14. Well, it is a "What bike is right for you?" thread though. Everyone has different priorities. You're identifying a hole in the marketplace that you think can be filled with a bike that has qualities that match your stated set of priorities.

    For myself, my (road) bikes are recreational vehicles. I rarely commute. They'll double-up with track-day and weekend-fang cross-duty. They don't get left where people can knock them over. They don't go on gravel/dirt except to connect winding road sections. The few times I need mirrors to really work could be replaced by a head-check anyway. The actual numbers on a tacho are meaningless except to indicate when I should shift up. The speedo, while digital, is somewhat irrelevant half the time (track days), and when on the public road, displays nice large digits well enough in all conditions except when the sun is directly reflecting off the plastic - which would be a problem with a dial speedo anyway. With a digital speedo, I don't have to worry about "digit cramping". Since different tyre profiles affect a speedo's accuracy, I installed a $100 electronic speedo-corrector which allows me to calibrate the speedo to within 1% either way so I'm no longer at the mercy of speedometer inaccuracies when diverging from OEM manufacturer spec tyres.

    On the engine though, our goals are somewhat similar. My 998cc engine has been further tweaked to deliver power like a big V-twin. Near linear, 95-110Nm torque across the bulk of the rev-range, and puts out more power than I ever need to use (~150rwhp), but boy is it fun using it! The bike weighs about 168kgs dry after replacing the exhaust system and other items, and pulling off bits and pieces that I don't need.

    My needs are different to yours, by a country mile, so of course this is a "What bike is right for me?" thread. If there's no bike that's presently right for you, then it sounds to me like you need a project bike to work on to make it all your own.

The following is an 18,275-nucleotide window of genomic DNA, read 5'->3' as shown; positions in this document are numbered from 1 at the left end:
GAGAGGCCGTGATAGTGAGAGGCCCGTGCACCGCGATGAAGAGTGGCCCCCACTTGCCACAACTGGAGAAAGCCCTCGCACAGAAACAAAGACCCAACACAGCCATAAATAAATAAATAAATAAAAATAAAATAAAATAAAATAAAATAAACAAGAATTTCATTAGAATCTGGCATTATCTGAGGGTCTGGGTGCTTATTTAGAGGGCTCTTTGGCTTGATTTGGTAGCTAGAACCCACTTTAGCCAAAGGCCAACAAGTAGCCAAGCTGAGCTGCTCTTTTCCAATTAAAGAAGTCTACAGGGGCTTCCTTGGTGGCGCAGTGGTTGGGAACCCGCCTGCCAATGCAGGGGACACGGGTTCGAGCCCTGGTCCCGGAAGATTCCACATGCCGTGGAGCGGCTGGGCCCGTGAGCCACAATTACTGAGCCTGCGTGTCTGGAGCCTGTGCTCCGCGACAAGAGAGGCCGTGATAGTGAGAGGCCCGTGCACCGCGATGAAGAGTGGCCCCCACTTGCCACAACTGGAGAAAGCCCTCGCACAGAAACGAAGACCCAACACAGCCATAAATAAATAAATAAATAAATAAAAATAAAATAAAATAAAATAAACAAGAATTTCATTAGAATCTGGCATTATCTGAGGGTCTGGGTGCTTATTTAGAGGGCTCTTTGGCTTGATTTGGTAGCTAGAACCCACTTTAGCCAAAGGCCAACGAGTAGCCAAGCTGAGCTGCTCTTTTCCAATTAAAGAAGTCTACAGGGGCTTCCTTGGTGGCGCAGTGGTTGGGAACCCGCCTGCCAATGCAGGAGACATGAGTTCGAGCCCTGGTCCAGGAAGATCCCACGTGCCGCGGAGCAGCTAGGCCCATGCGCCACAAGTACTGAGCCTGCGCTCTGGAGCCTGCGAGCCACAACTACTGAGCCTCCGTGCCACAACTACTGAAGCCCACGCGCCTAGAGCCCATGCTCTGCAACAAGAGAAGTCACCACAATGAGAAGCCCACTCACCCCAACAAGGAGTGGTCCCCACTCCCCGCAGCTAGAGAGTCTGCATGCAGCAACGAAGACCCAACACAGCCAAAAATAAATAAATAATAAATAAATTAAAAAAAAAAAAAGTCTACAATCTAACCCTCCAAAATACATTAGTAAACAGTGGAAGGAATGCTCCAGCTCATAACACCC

15. Yes, that is exactly what I am doing. I am trying to identify the design principles that would result in a bike that is right for me... and possibly for some other people. But if you are not one of them, hey - that's fine. There's plenty of room for everybody.

    Good... good! So, some of the things that matter to me are not important to you. No problem :) Tell me then, what *design principles* would be important to you? In the sense they would produce the bike YOU want?
  16. eh? Thought I just did say what were priorities to me.

    I want a race bike with a comfortable seat (no wooden planks thanks), the minimal mirrors/lights and indicators required to pass ADR, and an engine that has a flat torque curve. The exact engine config doesn't really matter.

    Oh, and it should have an oggy knob mount point to prevent damage to the ducktail and pegs if it falls on its side.
  17. Heh, not really - so far you just told me which things that I care about don't matter to you: mirrors, digital instruments, damage protection... although you *do* seem to want oggy knobs :)

    So, you use your bike for recreation, on the road or track. You still have to maintain you bike though - does the ease of maintenance matter to you, or are you happy to let the garage look after your bike? Or are you interested in looking after your bike yourself (and if so, are you able to do that?) How do you feel about various computer/electronic-based solutions creeping into the design of your bike - for, against, indifferent? It seems you'd be happy enough with one of the bikes currently on the market because what they make caters to your needs just fine... so if you could get anything you want, what would it be?